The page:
SXSW Day 2 report: Grizzly Bear, Red Red Meat, Handsome Furs and more
Night two at the South by Southwest music conference in Austin, Texas, began with a whimper, and ended with a snarl. The experimental folk rock of Brooklyn's Grizzly Bear was where my night started, and it wrapped with the electro-punk of Canadian husband/wife duo the Handsome Furs. All told, I crammed 11 bands into six hours, wandering in and out clubs on Austin's 6th Street.
With a full day of industry panels and shows set to begin within about seven hours of this post being written, here's a look at some of the memorable performances of the night:
The performance that stopped me from club-hopping: The Handsome Furs at the Sub Pop showcase.
The duo of Dan Boeckner and Alexei Perry married sharp guitar riffs -- punk rock tones lifted equally from early Clash and the sewer -- with excitedly cherry electronic club sounds. Boeckner wailed his guitar around the stage, and nearly popped out the veins in his neck each time he took to the microphone. Meanwhile, the barefoot Perry attacked her snyths as if she were a gymnast, kicking her legs into midair to emphasize the beat. Songs such as "Talking Hotel Arbat Blues" were finely distilled rock 'n' roll -- two-and-a-half minutes that seemed rescued from a 1950s garage rock compilation.
Best comeback: Chicago's Red Red Meat, also at the Sub Pop showcase.
I didn't catch the full set, but for a band that has been largely missing in action for about a decade, Red Red Meat's bluesy alt-rock felt surprisingly fresh. The rhythmic duo of Brian Deck and Ben Massarella tried to keep the songs on pace, but guitars would soon veer the tunes off course. But it was never abrasive -- just a bit reckless, with singer/guitarist Tim Hurley letting his vocals get lost in the mix, and cutting through it with a slide-guitar riff. Sub Pop has reissued the band's 1995 album "Bunny Gets Paid."
Most perfectly acceptable performance that had a line down the block: Grizzly Bear
Grizzly Bear's forthcoming "Veckatimist" is being buzzed about as an early album of the year contender, and the band said it last played SXSW four years ago. The wait to get into the band's performance at the Central Presbyterian Church pushed more than an hour, and the show was briefly delayed until the venue could get the green light from the fire marshal. Those who made it in saw a four-piece that's continuing to strengthen its vocal interplay and harmonies. There's plenty of headphone-worthy flourishes in the band's low-to-mid-tempo rock, with guitars that are just a bit rough around the edges, and electronic touches keep things from veering too folksy. But there's still one problem: For all the noodling and poking around, nothing ever really happens in Grizzly Bear's songs. It's the perfect music to daydream to.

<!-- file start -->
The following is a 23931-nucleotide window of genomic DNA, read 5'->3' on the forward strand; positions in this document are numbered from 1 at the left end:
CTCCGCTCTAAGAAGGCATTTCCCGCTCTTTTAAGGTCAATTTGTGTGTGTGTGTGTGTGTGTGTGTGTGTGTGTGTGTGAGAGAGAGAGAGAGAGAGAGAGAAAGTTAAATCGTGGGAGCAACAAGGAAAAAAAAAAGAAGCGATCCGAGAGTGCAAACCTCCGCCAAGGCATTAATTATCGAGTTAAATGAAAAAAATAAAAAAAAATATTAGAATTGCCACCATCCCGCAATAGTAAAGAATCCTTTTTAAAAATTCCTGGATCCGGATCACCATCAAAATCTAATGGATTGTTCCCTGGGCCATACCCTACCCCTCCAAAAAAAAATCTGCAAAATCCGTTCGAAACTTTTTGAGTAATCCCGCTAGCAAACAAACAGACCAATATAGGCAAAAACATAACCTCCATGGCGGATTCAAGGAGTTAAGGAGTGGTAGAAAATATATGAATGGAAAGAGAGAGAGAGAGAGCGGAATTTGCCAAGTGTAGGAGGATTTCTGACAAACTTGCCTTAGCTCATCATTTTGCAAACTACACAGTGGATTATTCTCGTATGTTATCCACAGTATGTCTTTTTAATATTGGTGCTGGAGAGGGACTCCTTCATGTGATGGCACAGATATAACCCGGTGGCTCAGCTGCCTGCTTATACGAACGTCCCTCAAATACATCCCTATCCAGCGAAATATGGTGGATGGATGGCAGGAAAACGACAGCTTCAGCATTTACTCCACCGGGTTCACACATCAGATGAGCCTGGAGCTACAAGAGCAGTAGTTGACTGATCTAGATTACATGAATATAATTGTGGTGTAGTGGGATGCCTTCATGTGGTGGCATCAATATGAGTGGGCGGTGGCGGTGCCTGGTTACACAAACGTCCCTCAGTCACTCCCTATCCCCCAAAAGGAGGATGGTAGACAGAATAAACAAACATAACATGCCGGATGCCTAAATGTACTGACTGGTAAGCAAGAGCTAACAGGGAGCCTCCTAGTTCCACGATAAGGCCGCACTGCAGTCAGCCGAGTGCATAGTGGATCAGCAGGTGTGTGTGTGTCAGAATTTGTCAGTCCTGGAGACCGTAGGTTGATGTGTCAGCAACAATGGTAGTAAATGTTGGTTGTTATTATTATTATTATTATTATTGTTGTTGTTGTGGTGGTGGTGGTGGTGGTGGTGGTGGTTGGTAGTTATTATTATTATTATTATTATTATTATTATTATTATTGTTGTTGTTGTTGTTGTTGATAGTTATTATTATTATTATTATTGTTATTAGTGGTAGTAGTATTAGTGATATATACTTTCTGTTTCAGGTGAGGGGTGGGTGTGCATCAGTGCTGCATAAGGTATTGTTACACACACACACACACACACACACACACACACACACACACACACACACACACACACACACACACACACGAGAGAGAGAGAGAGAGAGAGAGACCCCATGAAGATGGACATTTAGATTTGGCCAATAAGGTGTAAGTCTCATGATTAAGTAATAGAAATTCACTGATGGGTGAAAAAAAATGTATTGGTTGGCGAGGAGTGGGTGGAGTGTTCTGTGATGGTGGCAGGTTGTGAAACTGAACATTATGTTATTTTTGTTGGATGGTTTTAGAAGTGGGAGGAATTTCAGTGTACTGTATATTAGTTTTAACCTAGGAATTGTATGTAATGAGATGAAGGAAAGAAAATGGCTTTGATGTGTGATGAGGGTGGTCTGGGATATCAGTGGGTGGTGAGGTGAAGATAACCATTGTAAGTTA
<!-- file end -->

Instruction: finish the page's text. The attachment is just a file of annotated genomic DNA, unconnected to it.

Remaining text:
The BLK JKS' set was only three songs, and from talking to people after the performance, it seems to be a love-it-or-hate-it type act. I was on the positive end of the spectrum, and am curious to hear the band's upcoming full-length on Secretly Canadian. The band's biggest strength is in its rhythm section, and where the act's world music trappings are most present. A bit jazzy at times, the BLK JKS came off as a psychedelic jam band, letting high-pitched guitar notes bounce off a rambunctious rhythm one moment, and then riding it out into an extended dubby groove the next.
Meanwhile, on the club's inside stage, L.A.'s Foreign Born showed off songs from its forthcoming June set, "Person to Person." Nuanced but not overly arty, the sometimes woozy vocals of Matt Popieluch are used as another instrument, sliding under the upper-register guitar notes. The band has an adventurous streak -- songs can shift genres and rhythms over the course of its verses -- but there's something quite lived-in and comfortable in the way the songs gradually build.
-- Todd Martens
Photo: Handsome Furs. Credit: Liam Maloney